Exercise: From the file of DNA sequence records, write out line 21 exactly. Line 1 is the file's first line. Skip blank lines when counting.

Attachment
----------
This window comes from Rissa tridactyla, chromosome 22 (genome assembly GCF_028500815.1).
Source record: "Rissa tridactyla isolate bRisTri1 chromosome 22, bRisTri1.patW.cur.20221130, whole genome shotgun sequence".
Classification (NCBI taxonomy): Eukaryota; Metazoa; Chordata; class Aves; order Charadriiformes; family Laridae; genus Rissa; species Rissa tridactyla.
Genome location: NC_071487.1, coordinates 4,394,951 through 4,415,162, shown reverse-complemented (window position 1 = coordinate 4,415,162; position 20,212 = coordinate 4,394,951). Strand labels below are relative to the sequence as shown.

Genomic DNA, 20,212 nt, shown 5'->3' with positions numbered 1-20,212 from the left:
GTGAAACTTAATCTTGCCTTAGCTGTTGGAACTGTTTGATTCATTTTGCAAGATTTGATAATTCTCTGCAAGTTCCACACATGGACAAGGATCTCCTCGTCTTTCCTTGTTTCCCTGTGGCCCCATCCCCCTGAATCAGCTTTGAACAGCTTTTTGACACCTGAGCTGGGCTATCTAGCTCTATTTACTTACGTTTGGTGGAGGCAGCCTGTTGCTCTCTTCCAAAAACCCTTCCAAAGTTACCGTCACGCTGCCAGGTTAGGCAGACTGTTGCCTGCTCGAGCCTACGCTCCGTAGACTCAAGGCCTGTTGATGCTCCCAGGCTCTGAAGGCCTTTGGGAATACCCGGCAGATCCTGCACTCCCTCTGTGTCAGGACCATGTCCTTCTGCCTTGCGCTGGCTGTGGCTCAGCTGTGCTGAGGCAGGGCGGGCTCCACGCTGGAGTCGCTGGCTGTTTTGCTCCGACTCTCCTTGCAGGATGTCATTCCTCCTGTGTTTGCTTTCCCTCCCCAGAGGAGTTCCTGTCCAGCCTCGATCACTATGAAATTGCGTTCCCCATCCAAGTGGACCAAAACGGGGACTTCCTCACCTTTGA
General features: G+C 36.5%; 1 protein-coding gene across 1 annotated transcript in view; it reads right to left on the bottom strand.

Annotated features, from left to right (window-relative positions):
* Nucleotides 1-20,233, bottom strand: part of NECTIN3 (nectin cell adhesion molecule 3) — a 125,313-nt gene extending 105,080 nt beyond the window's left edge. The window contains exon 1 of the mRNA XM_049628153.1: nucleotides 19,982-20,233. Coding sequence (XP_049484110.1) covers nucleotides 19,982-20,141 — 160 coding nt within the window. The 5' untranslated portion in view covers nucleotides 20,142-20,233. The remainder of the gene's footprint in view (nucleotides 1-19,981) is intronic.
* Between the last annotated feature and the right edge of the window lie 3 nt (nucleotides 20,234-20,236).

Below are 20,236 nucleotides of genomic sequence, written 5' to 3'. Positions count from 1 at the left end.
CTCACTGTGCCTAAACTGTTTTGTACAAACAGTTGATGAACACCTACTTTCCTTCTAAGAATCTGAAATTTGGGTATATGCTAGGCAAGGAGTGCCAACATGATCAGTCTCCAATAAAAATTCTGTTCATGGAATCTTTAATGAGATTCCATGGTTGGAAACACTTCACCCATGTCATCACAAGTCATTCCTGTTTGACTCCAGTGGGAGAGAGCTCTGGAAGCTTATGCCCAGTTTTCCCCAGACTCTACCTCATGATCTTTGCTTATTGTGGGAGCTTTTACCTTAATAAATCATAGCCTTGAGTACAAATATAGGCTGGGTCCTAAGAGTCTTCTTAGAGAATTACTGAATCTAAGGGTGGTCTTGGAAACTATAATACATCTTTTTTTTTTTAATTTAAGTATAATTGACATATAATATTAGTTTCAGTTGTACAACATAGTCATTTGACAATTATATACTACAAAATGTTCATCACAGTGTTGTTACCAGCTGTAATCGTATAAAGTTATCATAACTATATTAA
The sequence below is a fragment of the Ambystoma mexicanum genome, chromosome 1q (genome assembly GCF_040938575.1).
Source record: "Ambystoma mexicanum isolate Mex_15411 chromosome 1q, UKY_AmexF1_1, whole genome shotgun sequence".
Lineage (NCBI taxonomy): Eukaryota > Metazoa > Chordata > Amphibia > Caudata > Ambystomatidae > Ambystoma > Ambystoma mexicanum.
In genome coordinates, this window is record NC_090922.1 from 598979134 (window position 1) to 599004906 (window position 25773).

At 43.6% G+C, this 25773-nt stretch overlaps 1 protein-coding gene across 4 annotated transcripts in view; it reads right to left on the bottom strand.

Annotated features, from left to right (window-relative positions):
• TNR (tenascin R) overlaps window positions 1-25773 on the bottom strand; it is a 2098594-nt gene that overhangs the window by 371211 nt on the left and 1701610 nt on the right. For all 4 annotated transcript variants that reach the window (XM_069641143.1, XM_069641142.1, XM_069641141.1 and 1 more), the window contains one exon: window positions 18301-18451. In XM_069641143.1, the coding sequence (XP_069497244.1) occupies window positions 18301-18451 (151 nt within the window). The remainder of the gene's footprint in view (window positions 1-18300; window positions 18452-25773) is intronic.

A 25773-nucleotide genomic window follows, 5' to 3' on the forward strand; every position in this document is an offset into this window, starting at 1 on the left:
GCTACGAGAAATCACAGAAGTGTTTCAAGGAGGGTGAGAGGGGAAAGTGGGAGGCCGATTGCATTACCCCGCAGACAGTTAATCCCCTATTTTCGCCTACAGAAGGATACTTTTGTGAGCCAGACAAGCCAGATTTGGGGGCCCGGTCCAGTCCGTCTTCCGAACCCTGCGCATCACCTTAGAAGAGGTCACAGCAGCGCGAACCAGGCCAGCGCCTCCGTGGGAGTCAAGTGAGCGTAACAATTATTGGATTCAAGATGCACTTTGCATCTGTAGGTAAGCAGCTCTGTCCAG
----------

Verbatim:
GCTACGAGAAATCACAGAAGTGTTTCAAGGAGGGTGAGAGGGGAAAGTGGGAGGCCGATTGCATTACCCCGCAGACAGTTAATCCCCTATTTTCGCCTACAGAAGGATACTTTTGTGAGCCAGACAAGCCAGATTTGGGGGCCCGGTCCAGTCCGTCTTCCGAACCCTGCGCATCACCTTAGAAGAGGTCACAGCAGCGCGAACCAGGCCAGCGCCTCCGTGGGAGTCAAGTGAGCGTAACAATTATTGGATTCAAGATGCACTTTGCATCTGTAGGTAAGCAGCTCTGTCCAG